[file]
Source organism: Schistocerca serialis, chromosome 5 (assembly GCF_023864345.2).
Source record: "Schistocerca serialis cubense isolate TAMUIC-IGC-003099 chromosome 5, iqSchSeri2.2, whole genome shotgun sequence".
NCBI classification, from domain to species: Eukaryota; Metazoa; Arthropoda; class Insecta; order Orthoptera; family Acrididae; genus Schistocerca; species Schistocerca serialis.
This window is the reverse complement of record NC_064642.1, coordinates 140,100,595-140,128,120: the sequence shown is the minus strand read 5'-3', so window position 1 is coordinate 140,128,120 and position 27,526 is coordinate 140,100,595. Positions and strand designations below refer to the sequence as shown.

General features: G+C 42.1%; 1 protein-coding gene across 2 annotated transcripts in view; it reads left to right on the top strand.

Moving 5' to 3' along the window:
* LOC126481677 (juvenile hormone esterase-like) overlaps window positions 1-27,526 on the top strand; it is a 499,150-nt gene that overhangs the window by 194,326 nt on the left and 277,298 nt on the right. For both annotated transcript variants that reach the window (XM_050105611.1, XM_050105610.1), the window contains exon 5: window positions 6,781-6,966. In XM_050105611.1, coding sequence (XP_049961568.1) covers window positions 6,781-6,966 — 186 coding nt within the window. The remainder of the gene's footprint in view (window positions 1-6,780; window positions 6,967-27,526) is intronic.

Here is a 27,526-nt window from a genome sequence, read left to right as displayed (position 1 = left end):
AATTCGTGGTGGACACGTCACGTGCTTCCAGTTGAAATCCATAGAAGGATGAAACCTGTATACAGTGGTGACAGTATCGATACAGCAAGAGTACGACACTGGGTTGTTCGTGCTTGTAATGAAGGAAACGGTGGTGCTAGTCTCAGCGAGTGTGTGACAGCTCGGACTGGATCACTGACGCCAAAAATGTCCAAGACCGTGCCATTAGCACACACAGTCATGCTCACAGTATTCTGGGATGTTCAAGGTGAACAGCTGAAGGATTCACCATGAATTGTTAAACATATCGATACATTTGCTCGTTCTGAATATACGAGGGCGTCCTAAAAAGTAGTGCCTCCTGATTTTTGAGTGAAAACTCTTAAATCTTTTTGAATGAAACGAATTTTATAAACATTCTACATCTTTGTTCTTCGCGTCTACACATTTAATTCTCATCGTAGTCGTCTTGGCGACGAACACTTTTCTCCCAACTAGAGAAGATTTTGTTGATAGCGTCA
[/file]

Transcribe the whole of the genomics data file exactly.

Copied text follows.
Source organism: Schistocerca serialis, chromosome 5 (assembly GCF_023864345.2).
Source record: "Schistocerca serialis cubense isolate TAMUIC-IGC-003099 chromosome 5, iqSchSeri2.2, whole genome shotgun sequence".
NCBI classification, from domain to species: Eukaryota; Metazoa; Arthropoda; class Insecta; order Orthoptera; family Acrididae; genus Schistocerca; species Schistocerca serialis.
This window is the reverse complement of record NC_064642.1, coordinates 140,100,595-140,128,120: the sequence shown is the minus strand read 5'-3', so window position 1 is coordinate 140,128,120 and position 27,526 is coordinate 140,100,595. Positions and strand designations below refer to the sequence as shown.

General features: G+C 42.1%; 1 protein-coding gene across 2 annotated transcripts in view; it reads left to right on the top strand.

Moving 5' to 3' along the window:
* LOC126481677 (juvenile hormone esterase-like) overlaps window positions 1-27,526 on the top strand; it is a 499,150-nt gene that overhangs the window by 194,326 nt on the left and 277,298 nt on the right. For both annotated transcript variants that reach the window (XM_050105611.1, XM_050105610.1), the window contains exon 5: window positions 6,781-6,966. In XM_050105611.1, coding sequence (XP_049961568.1) covers window positions 6,781-6,966 — 186 coding nt within the window. The remainder of the gene's footprint in view (window positions 1-6,780; window positions 6,967-27,526) is intronic.

Here is a 27,526-nt window from a genome sequence, read left to right as displayed (position 1 = left end):
AATTCGTGGTGGACACGTCACGTGCTTCCAGTTGAAATCCATAGAAGGATGAAACCTGTATACAGTGGTGACAGTATCGATACAGCAAGAGTACGACACTGGGTTGTTCGTGCTTGTAATGAAGGAAACGGTGGTGCTAGTCTCAGCGAGTGTGTGACAGCTCGGACTGGATCACTGACGCCAAAAATGTCCAAGACCGTGCCATTAGCACACACAGTCATGCTCACAGTATTCTGGGATGTTCAAGGTGAACAGCTGAAGGATTCACCATGAATTGTTAAACATATCGATACATTTGCTCGTTCTGAATATACGAGGGCGTCCTAAAAAGTAGTGCCTCCTGATTTTTGAGTGAAAACTCTTAAATCTTTTTGAATGAAACGAATTTTATAAACATTCTACATCTTTGTTCTTCGCGTCTACACATTTAATTCTCATCGTAGTCGTCTTGGCGACGAACACTTTTCTCCCAACTAGAGAAGATTTTGTTGATAGCGTCA